Since everyone who was buying this CD-ROM owned a Windows computer, and since Windows Help could be used to publish text, I found and signed up for a company-funded week in Seattle where, in a room full of people who actually knew how to program, I could struggle with the intricacies of Windows Help. This included all the unfixed bugs and undocumented features the organizers could find.
My total programming experience could be charitably characterized as a grab bag: three years of BASIC in high school, one year of Cobol in college, two years of Z80 assembler in 1980, and five years of dBase II and Superbase database programming (in a language that closely resembled basic) in the late 1980s.
Still, I managed to walk out of the conference with a sufficient level of skill to produce the CD with only 60 hours or so of work a week. Six months later, my editor realized this Internet thing was going to catch on. The next quarterly issue of the CD-ROM, I was told, would be coded in HTML. Which meant converting all the text we had and learning a language that correlated with precisely nothing I had ever seen or learned before. Plus, I couldn't find anyone teaching a one-week course in HTML, nor was I likely to get funding for such a venture anyway.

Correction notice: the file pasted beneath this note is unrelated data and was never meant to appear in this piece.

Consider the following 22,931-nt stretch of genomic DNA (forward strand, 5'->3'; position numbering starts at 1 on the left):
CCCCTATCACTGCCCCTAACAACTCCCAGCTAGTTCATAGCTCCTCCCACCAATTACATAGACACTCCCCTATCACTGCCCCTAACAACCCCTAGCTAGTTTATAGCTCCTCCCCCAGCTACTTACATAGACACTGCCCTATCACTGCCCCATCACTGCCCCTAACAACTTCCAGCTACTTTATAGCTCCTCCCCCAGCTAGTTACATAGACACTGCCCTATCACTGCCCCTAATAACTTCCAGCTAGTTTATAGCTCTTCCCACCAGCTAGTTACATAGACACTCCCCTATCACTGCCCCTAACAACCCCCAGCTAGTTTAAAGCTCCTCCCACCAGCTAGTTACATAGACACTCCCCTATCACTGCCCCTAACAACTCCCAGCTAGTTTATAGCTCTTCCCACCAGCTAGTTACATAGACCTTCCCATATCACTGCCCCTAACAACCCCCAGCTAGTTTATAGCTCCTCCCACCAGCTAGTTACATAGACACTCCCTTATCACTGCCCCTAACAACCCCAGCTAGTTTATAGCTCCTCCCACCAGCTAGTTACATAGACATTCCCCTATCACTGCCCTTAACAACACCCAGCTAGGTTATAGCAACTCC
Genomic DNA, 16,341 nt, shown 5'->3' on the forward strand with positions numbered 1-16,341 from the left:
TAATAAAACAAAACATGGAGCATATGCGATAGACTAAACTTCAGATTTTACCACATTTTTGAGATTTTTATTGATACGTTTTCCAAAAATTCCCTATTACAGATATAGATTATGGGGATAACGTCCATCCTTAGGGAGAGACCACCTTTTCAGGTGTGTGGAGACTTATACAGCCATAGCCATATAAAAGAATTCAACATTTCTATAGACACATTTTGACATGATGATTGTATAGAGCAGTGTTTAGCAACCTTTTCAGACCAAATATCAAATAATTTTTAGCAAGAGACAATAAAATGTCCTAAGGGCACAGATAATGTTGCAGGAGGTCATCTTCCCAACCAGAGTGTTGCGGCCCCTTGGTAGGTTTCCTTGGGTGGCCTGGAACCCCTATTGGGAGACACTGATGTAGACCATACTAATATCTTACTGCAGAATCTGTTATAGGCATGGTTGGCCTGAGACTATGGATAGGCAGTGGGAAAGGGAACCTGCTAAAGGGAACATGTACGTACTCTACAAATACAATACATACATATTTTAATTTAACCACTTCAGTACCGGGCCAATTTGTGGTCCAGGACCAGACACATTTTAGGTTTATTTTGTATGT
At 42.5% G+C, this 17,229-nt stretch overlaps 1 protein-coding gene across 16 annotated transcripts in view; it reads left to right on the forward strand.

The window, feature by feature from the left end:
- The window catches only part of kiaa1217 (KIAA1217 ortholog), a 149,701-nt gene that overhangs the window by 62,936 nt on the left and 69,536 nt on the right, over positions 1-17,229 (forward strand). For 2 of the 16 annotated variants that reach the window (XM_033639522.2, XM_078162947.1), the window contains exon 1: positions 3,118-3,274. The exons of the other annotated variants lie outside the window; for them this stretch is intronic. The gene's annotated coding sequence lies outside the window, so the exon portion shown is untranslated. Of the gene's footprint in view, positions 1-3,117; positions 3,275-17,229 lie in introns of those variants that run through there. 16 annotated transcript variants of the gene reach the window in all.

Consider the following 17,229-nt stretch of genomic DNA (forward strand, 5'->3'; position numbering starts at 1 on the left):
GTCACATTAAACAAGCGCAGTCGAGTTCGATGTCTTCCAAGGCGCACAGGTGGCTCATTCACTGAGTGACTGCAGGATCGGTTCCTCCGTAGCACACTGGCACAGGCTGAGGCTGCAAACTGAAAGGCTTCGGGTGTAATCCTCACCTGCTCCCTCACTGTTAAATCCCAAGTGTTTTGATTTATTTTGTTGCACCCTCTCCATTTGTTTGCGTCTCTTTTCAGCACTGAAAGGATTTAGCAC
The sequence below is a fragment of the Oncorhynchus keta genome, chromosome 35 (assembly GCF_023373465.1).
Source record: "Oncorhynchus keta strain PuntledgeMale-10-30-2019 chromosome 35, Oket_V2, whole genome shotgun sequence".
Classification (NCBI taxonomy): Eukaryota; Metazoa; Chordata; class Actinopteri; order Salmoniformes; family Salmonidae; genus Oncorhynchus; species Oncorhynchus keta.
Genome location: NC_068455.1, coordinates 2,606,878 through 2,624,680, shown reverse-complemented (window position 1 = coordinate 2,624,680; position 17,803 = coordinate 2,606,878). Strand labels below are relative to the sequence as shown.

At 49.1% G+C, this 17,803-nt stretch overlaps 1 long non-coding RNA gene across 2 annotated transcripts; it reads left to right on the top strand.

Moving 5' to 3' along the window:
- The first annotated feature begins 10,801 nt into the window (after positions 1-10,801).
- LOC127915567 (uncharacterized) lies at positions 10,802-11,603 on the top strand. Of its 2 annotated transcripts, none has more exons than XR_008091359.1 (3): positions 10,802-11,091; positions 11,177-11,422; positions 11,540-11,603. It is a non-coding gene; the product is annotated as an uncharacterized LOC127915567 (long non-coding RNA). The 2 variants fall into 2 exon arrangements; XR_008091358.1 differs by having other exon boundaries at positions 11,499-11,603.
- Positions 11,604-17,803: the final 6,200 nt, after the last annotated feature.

Since the "Dummies" series was produced by a direct competitor, I felt obliged to find another bible: "Teach Yourself HTML in 7 Days," a book which is now, alas, out of print, superseded by another work by the same author that is at once more complicated and less useful. And of course, it took me hundreds of hours to produce a buggy product that the least competent 8th grader in my middle school could now produce during lunch. Plus, because Netscape wanted us to pay $5 a copy for their browser (on a $10 cd-rom!) and Internet Explorer was free, we loaded up IE 1.0 (and then IE 2.0, then 3.0) on our CD. You would not want your worst enemy to have to produce a commercial product in Internet Explorer 1.0-which made me, I guess, my own worst enemy. By the way, although I was dragged screaming and kicking into HTML, it does appear my editor was right.
After that, my division grew smaller and smaller, and training was forgotten, as was travel, and then 80% of my colleagues and then me.